About halfway through this epic version of “Cypress Avenue”, which goes on a mind-bending journey for 10 minutes, Morrison sings a phrase that I still hear as “And they say in France!” Then he pauses. I am uncertain if this is precisely what he is singing or not. Some wags in the balcony call out to him “France!” I was stoned, I know, and I have no proof of this except what I hear on the record, but I swear it was me and Dyer, feeling the effects of his Kenyan stick, shouting down to the stage from our balcony seats. He repeats the verse: “And they say in France!” We, now joined by half a dozen other emboldened (possibly stoned?) members of the audience, shout back the invocation: “France!” Morrison does his lyric a third time. One more time “France!” comes back to him.About two minutes later someone shouts down from the balcony, “Cook, Van, cook!” And about a minute after that someone else calls out to him: “Turn it on!” Van hesitates ever so slightly after hearing this and makes the crowd wait impatiently for him to continue the song. He bends low, gripping the microphone and savoring the moment, milking it for all its worth, before he finally chuckles: “It’s already turned on”. The concert stops while a roar of appreciative hilarity commences to endorse his quip.
Morrison, in complete command of both the audience and the moment, improvises a short series of vamps and tossed-off asides to the audience before his locomotive of a band crescendos in a heightened, audacious wall of noise that ends with Morrison shouting out his signature phrase at the climax of the song, giving his album its name: “It’s too late to stop now!” Then he exits stage right, striding like a lion.It was a moment – a concert – I can never forget. Of course, having a record of the concert makes the details easier to assimilate and provides me with other half-remembered details of that eventful evening. When the record came out seven months later, I was back in New Orleans. I had long forgotten how buzzed I was when Morrison began playing “Cypress Avenue”. But when the needle hit that part of the record where Dyer and I shout out “France!” I realized I had become a tiny thread in a magnificent quilt. I could hear myself on “It’s Too Late to Stop Now”.
In the years since July 24th, 1973, “It’s Too Late to Stop Now” has become regaled by critics as one of the greatest live performances of the rock era. Half of the songs on the two-discs are not songs I can remember hearing and were likely recorded in Los Angeles in June of that year. Because of the breadth of the material on the record – it covered songs from his most creative artistic period in the late 1960s and early 1970s; those five nods to African American R&B singers and hits from his days with Them -- it was considered a vital overview of his career up to that point. But it also showcased Morrison at the peak of his powers as a singer and the defining document of what Morrison himself called “Celtic soul”.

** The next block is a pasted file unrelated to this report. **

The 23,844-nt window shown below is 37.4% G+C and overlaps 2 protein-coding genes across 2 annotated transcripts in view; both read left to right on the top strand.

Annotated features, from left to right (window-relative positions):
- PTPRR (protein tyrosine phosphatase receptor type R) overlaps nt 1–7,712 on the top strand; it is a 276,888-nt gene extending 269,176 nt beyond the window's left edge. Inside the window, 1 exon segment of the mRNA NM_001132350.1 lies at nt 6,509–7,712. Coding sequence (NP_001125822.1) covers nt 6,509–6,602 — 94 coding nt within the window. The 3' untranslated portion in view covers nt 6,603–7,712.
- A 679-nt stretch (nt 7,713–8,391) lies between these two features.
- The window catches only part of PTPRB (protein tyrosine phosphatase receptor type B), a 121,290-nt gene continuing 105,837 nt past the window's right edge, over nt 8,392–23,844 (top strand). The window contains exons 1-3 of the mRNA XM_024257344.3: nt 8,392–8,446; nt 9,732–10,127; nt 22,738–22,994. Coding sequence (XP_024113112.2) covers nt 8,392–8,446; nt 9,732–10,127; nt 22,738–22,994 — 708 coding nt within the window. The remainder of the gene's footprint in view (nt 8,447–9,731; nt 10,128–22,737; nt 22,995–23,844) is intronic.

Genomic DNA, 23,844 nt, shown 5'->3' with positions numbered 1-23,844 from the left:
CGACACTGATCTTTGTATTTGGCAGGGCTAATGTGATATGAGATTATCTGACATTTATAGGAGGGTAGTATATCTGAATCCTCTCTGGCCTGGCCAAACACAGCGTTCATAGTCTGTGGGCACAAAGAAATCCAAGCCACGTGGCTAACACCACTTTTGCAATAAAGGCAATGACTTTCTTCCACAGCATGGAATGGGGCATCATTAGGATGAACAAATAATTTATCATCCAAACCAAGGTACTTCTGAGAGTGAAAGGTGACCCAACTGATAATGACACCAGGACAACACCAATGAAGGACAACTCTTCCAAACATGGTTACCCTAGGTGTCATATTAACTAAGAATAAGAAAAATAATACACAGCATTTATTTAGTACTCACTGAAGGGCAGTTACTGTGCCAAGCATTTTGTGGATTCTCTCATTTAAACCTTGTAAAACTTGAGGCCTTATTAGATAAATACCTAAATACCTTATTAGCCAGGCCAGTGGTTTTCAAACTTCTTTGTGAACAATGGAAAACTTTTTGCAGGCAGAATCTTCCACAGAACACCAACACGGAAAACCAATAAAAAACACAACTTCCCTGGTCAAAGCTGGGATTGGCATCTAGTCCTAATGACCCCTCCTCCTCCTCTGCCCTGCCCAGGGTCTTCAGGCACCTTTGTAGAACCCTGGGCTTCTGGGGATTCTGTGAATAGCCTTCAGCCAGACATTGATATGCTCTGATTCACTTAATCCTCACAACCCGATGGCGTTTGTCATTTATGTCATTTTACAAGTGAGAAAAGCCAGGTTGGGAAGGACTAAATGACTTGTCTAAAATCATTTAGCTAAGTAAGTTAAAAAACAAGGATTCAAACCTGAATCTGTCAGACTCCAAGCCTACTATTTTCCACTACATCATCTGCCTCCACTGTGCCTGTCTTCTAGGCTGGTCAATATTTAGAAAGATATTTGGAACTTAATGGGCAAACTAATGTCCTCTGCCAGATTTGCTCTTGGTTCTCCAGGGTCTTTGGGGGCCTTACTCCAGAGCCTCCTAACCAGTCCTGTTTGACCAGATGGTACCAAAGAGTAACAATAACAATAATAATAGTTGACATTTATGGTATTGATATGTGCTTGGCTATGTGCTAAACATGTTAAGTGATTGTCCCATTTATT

I knew I had heard something remarkable that night. My intuition was confirmed when I picked up a 1979 book called “Stranded: Rock and Roll for a Desert Island” edited by Greil Marcus. Its central conceit was this: if you were stranded on a desert island and could only bring one album with you, which one would you bring? The book’s second essay was by the arts editor of the Village Voice, a woman named M. Mark, who chose “Too Late to Stop Now” as her desert island disc.It’s not the disc I would bring to an island if I could only bring one….but only because I don’t need to hear it again. I’ve committed it to all to memory.
Dyer and I took the tube back to northern London, chatting about our recollections of what we had just witnessed. I have little doubt the underground was filled with other Van fans, nodding their heads in stoned inebriation, just as blown away by what they had witnessed as we were. We got off at different stops and I was sure I would see him again before I left London. I didn’t. And when I got back to New Orleans, I lost his address, scribbled on the back of the July 24th Rainbow Theater concert ticket.But his act of kindness and generosity was something I never forgot. And every time I played the album, in my home or on my car CD player, I remembered sharing both that concert with him and the most magnificent weed I have ever experienced.
I wanted to talk to him before I published this story. I hoped he was still alive to thank him. I looked for him on Facebook without any luck. I Googled his name. Nothing turned up. Finally, about a week ago, I contacted the alumni office of our alma mater. A helpful woman named Monique tracked him down and sent him word that I wanted to talk to him. But due to what she called “privacy issues” she couldn’t give me his phone number or email address. She said she had tried to call him but noted “he didn’t pick up. He probably thought we were asking him for money.” She wanted to know why I wanted to talk to him, so I gave her a short email version of this story, which she loved reading.About two days later, my cell phone rang. It was Dyer. He is retired from the oil business (his dad helped him land a job in the industry) and lives in Colorado now with his wife, Boo, who he met during his first week at Loyola. She, he told me, was the “canceled date” that allowed me to have a seat at rock history’s table.
When I asked what he remembered about the show, he told me we were sitting in the balcony, stage right. He sounded good…although he did not remember yelling out “France” during the show. He said he still goes to a ton of concerts, many of them at nearby Red Rocks, a stunning Colorado concert venue.And yes, he still smokes weed.
“Colorado was the first state in the union to legalize it,” he proudly noted.I haven’t imbibed marijuana in many years, but when I next get out to Colorado, I know a guy who will gladly share a stick with me. And I bet I know what album he’ll put on the turn table.